A trainee nun, Natalia, goes home after an accident kills her mother and leaves her father dying. Once home, she discovers family secrets and goes on a self-discovery trip with friends. There she learns even more and puts her own soul at stake.
Writer/director Gonzalo Calzada takes the concepts of good versus bad, god versus evil, Catholic versus pagan, family, legacy, and destiny and plays with them in a dark realm tinged by demonic forces and curiosity. The story here is done in a way that works for its characters, letting them get exposed and built before throwing in the evil/demonic elements. Most of everything here works and goes towards creating a cohesive story and world. Some of the timeline and exposure may feel a bit off as it foes, but it all makes sense by the end. Calzada has a story here that he knows how to tell and he gets it out here on the screen in a way the viewer can easily watch, connect with, and be entertained by.
The cast of Luciferina is lef by Sofia Del Tuffo as Natalia giving a strong, emotional performance. Her work is central to the story and necessary for everything to come together as best as possible and here she does work that shows she cares about the material and about giving the best to her viewer. Her acting is nuanced and natural, showing a great talent. Acting with her are a multitude of people including Francisco Donovan, Chucho Fernandez, Stefania Koessl, Marta Lubos, Tomas Lipan, Pedro Merlo, etc, a strong cast all around who all gives performances that fit with their characters. Particularly grabbing are the old pagan woman and Natalia’s sister. These all put together create an ensemble that was clearly carefully chosen for their chemistry and how they flow with each other.
The film’s cinematography is strong with some really well planned and well executed scenes and sequences. Claudio Beiza’s work here is beautiful, dark, and helps make the story easy to see and follow, something far too many devil/demon/supernatural evil films don’t pay attention to. This is one of the strongest points to Luciferina. Adding to this visual element is the editing by Alejandro Narváez which adapts to each scene’s need, giving time on some elements and quickly moving only occasionally for other parts. The editing near the ending helps establish the mood as it switches the images from one angle to the other, creating a dynamic not often scene in such scenes, the content of which will not be spoiled here for the viewer’s advantage as this is the kind of film that has a few surprises that are best discovered while watching it.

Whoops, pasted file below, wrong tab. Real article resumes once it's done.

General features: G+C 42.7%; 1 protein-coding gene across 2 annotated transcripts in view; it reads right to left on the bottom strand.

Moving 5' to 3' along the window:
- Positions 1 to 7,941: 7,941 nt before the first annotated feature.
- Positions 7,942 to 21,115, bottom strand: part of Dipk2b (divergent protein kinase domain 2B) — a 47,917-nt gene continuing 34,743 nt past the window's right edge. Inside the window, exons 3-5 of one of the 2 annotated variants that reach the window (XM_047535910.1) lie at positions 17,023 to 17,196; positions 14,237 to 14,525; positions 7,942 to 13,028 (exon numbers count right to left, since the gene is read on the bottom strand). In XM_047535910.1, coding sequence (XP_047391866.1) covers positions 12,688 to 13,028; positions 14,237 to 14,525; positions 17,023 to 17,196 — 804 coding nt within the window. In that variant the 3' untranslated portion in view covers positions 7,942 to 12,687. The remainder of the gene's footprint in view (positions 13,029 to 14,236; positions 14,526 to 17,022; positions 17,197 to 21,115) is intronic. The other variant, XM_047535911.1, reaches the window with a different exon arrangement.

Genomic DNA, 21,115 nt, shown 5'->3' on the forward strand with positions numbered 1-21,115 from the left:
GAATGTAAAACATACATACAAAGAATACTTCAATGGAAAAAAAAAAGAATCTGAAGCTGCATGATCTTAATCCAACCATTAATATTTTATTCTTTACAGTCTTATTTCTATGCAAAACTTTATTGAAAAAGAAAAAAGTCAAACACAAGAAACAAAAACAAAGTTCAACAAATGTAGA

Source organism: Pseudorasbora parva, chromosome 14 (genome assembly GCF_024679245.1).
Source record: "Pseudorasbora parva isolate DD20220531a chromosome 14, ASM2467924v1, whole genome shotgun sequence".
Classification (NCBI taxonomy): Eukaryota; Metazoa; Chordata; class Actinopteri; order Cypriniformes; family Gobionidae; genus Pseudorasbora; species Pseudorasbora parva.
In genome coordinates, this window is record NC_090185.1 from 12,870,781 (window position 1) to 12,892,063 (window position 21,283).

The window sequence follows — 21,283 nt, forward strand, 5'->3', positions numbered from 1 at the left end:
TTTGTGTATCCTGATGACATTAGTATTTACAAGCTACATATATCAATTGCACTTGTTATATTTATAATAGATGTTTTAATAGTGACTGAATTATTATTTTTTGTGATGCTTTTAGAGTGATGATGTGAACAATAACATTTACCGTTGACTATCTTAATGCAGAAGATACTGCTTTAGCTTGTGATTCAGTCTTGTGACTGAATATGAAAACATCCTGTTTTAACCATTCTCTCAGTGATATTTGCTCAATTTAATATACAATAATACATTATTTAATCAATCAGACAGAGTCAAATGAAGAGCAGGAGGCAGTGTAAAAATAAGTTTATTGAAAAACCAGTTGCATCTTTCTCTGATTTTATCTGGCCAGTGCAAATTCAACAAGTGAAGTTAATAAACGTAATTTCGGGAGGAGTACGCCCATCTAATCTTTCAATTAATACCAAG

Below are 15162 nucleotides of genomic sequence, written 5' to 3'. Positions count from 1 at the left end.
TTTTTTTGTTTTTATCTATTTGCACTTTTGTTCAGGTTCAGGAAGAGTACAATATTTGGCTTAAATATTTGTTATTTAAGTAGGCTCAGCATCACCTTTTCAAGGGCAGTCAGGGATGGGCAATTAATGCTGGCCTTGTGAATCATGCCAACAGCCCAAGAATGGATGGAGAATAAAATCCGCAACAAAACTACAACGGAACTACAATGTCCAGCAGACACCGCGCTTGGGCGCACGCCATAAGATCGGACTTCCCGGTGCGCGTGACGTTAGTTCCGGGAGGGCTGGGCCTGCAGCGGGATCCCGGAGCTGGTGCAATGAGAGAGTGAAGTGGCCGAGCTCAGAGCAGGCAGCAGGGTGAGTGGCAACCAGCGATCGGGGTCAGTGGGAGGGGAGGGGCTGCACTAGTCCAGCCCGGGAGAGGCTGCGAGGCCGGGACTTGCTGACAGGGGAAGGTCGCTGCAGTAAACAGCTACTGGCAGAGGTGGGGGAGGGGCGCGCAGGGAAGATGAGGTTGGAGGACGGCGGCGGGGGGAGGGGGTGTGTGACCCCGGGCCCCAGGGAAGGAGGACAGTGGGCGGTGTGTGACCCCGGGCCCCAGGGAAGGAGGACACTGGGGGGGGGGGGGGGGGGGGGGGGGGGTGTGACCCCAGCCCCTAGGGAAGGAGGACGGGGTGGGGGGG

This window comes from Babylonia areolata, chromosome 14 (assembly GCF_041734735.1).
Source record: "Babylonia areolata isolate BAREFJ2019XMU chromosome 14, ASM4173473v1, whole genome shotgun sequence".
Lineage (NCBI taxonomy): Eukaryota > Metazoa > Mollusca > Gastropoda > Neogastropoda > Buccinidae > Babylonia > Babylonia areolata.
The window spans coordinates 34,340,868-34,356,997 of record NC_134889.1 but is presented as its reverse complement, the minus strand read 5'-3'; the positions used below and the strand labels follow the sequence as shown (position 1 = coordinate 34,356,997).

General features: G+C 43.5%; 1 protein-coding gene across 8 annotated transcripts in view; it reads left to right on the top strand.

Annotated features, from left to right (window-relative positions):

Luciferina is a worthy offering in its sub-genre and in horror for fans of films that are more than just about a final girl or just about a simple demon possession. It’s got mystery and a good rhythm to its story that keeps the viewer glued to the screen, watching as things go from bad to worse to weird to wtf. It’s fun watch with some good demonology involved.
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